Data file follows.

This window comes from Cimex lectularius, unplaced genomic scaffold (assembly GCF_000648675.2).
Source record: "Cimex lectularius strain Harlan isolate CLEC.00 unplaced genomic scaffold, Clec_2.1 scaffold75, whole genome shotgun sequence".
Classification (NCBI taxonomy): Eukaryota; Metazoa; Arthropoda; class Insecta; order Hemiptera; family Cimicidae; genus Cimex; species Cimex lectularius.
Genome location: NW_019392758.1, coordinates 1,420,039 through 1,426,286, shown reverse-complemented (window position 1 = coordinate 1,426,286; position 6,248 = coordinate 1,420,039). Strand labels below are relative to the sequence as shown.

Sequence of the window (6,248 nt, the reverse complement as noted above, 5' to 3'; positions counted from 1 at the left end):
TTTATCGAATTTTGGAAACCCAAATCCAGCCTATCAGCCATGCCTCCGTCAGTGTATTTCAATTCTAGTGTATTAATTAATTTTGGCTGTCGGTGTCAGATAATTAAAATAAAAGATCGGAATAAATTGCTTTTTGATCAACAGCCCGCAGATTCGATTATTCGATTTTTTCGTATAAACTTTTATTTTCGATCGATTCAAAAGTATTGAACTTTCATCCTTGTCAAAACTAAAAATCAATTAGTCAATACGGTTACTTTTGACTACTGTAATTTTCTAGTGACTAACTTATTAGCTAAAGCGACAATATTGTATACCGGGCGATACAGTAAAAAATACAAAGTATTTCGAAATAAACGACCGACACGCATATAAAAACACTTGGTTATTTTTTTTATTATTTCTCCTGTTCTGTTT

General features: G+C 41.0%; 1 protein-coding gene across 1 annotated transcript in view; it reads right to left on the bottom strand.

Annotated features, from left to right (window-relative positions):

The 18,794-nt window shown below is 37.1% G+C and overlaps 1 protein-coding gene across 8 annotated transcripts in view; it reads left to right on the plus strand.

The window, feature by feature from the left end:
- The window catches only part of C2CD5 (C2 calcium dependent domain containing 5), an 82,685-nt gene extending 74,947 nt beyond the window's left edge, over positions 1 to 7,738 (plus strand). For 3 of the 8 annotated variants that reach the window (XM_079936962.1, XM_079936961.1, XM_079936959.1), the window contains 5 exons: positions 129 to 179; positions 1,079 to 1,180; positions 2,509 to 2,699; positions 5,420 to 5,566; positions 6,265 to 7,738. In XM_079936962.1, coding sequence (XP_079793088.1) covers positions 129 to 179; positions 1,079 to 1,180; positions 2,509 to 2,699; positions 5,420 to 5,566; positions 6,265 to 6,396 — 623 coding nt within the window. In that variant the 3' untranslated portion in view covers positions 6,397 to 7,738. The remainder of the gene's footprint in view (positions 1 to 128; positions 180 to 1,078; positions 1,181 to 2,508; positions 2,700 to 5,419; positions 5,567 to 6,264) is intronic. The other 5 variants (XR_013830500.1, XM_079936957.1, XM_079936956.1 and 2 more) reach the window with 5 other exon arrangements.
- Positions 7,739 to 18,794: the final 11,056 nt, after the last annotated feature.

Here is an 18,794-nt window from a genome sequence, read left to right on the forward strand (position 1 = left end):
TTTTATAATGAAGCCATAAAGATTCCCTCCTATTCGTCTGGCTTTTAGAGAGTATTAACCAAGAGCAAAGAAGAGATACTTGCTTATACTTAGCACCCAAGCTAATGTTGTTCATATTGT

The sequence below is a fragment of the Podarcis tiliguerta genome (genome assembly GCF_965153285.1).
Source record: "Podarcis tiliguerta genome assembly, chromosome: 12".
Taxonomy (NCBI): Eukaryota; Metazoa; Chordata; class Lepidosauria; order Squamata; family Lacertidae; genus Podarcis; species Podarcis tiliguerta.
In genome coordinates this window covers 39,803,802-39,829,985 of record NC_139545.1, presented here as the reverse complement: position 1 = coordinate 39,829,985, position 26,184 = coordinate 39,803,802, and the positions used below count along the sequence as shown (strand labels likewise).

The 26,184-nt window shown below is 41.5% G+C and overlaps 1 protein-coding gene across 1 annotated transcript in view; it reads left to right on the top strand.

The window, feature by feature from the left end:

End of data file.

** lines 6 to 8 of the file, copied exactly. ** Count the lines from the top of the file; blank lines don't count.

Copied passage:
TTTATCGAATTTTGGAAACCCAAATCCAGCCTATCAGCCATGCCTCCGTCAGTGTATTTCAATTCTAGTGTATTAATTAATTTTGGCTGTCGGTGTCAGATAATTAAAATAAAAGATCGGAATAAATTGCTTTTTGATCAACAGCCCGCAGATTCGATTATTCGATTTTTTCGTATAAACTTTTATTTTCGATCGATTCAAAAGTATTGAACTTTCATCCTTGTCAAAACTAAAAATCAATTAGTCAATACGGTTACTTTTGACTACTGTAATTTTCTAGTGACTAACTTATTAGCTAAAGCGACAATATTGTATACCGGGCGATACAGTAAAAAATACAAAGTATTTCGAAATAAACGACCGACACGCATATAAAAACACTTGGTTATTTTTTTTATTATTTCTCCTGTTCTGTTT

General features: G+C 41.0%; 1 protein-coding gene across 1 annotated transcript in view; it reads right to left on the bottom strand.

Annotated features, from left to right (window-relative positions):